Especially with foreclosed homes, knowing your budget ahead of time is essential
It’s important to remember that budgeting still matters when it comes to buying a foreclosed home. While you may be able to snag a property for less than it’s worth, you don’t want to max out your budget on a foreclosure. You’re buying the property as-is, which means there will almost certainly be some repairs required for the home to be livable, and if you’re buying at the top of your budget, you won’t have the extra cash to complete them.
You may need to pay cash for your foreclosure if you purchased it at auction, so you need to know exactly what you can spend on the property before you make any offers. And that doesn’t mean the absolute maximum you can pay in cash. As with REO properties, you’ll almost certainly need to make repairs or updates to the property, so you need to have your maximum purchase amount solidified—minus the money you set aside for repairs—before you start bidding or making offers.
If you’re considering a short sale, be ready to wait
Short sales are another common type of financially distressed property. In these cases, the home is sold for less than what the current loan is on the property. These types of properties can often be acquired for less than market value, but there’s a big tradeoff: time.
It can take six months or longer for the short sale process to be complete, as there are a lot more steps involved for the lender and the seller during the process. The lender who is allowing the short sale will need to dig through the current owner’s finances to ensure that they truly cannot afford to pay the loan on the home, which can take some time—as can all of the paperwork that goes with it. And since the goal of the short sale is to recoup as much as possible on the property to avoid huge losses, the lender will take offers from buyers for a longer period of time. Once all offers are in, they will take the best offer and the sale will be completed, which means you’re in for a long wait all the way around.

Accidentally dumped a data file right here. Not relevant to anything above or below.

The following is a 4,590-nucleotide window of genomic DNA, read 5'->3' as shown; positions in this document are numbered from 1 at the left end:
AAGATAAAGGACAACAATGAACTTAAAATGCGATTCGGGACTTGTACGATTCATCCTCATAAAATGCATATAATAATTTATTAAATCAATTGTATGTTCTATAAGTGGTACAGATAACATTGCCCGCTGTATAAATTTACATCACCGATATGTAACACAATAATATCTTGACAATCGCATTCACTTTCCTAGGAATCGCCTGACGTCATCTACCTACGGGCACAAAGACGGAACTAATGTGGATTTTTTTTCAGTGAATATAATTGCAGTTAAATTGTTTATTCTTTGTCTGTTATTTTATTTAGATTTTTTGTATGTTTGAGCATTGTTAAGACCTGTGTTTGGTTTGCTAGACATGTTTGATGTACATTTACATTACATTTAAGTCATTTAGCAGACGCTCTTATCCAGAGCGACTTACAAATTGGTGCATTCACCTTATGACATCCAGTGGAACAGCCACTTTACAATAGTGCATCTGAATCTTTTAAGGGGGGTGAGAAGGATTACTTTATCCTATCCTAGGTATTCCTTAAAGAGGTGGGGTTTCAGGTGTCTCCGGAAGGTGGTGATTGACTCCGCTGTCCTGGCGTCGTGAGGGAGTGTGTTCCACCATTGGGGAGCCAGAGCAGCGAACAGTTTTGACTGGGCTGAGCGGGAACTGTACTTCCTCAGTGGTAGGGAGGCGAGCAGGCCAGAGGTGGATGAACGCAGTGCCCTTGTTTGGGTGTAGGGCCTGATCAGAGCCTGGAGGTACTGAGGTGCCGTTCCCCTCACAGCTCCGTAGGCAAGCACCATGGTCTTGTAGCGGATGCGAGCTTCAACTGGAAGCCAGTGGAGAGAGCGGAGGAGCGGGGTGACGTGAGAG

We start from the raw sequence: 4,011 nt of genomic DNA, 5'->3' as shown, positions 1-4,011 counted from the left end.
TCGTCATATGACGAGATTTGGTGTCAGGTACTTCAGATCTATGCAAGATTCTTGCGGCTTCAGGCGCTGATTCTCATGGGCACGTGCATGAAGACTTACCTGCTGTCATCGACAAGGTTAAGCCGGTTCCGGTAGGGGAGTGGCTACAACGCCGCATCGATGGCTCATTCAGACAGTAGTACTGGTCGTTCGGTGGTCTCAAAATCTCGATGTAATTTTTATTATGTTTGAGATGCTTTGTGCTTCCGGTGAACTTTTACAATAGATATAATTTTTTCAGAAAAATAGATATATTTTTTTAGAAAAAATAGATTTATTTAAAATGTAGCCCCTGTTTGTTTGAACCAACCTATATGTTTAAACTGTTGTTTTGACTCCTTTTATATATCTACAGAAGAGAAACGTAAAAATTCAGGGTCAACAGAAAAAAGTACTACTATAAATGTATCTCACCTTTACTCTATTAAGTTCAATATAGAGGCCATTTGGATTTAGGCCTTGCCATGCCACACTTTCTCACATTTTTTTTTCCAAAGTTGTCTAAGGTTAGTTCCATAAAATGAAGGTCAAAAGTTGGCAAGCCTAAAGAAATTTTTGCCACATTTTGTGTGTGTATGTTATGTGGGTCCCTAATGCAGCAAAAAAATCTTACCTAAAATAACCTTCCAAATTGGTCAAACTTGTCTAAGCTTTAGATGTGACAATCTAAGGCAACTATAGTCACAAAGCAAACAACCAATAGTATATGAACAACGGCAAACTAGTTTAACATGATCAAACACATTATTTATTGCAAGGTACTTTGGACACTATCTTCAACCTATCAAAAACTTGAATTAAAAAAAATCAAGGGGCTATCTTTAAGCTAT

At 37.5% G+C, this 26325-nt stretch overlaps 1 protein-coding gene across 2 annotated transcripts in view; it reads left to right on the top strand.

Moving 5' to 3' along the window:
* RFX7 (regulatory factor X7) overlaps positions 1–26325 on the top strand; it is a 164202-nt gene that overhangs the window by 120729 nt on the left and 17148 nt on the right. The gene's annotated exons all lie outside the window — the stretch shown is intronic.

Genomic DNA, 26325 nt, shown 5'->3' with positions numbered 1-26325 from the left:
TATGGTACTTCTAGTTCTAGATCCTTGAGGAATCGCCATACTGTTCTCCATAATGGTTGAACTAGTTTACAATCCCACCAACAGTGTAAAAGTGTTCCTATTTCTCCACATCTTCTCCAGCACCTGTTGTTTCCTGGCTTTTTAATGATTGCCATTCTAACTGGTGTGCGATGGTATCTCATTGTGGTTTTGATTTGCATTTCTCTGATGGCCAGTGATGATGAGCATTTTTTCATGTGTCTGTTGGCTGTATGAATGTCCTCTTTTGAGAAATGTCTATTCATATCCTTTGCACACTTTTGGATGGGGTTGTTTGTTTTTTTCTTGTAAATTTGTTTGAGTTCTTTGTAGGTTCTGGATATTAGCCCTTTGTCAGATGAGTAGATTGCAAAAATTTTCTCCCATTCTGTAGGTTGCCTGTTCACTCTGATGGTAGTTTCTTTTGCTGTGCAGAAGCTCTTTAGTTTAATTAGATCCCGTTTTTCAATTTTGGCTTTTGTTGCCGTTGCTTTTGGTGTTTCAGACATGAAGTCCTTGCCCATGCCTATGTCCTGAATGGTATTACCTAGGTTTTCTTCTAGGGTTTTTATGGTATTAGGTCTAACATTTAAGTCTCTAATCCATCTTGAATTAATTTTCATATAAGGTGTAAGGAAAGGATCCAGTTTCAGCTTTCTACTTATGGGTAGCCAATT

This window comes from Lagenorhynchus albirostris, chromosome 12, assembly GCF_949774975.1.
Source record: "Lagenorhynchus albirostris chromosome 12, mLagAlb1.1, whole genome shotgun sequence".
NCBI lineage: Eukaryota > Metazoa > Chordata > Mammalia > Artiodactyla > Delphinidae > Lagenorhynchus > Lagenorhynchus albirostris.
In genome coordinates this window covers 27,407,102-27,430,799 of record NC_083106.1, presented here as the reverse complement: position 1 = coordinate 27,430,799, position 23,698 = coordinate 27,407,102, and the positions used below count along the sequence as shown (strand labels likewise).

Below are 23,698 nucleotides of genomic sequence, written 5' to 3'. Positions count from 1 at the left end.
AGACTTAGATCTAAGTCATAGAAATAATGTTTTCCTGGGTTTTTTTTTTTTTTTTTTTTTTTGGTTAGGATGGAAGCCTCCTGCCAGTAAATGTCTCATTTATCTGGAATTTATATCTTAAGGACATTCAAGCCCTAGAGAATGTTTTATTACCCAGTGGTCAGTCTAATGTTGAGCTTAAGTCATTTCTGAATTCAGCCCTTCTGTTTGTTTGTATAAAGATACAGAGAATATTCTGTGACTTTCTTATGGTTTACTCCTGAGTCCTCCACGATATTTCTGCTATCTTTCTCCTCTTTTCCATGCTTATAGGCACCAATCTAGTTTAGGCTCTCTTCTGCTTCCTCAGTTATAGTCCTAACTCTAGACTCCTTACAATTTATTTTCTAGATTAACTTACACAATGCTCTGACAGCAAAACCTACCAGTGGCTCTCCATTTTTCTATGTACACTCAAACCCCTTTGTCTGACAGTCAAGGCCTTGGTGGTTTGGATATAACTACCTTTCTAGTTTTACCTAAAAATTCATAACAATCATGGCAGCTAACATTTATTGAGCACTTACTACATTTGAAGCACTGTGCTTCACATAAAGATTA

Always look at comps before making an offer
Comparable home sales, or “comps,” in an area can tell you a lot about what you should offer for a home, and that includes foreclosures. As with other types of home sales, you should use information from the recently sold and comparable foreclosures in the area to determine what your offer should be.
By looking at what similar foreclosure properties have sold for, you can get an idea of what types of offers the banks or lenders are accepting. If you know what the typical accepted price range is for similar foreclosures, you’ll know what a strong offer on the property you’re interested in should be. That, in turn, will raise your chances of your offer being accepted by the lender. Without this information, you run the risk of offering way under—or, perhaps worse, way over—what the average accepted foreclosure price is in the area.
Be ready to bid higher
There is typically a lot of competition for foreclosed homes, meaning you need to be prepared to bid higher than other buyers if you want to snag a certain property.
You can start with the lowest minimum bid that a lender will accept on a property, but if other potential buyers make higher offers, you’ll need to pony up a higher offer to compete. This can lead to a slippery slope of overbidding, so make sure you set a cap for what your maximum bid is. If you’re bidding at an auction, you should also remember that you will be responsible for paying any liens or piggybacked loans on the property on top of the actual property itself if you win. As such, you should always make sure you subtract these costs from your maximum bid.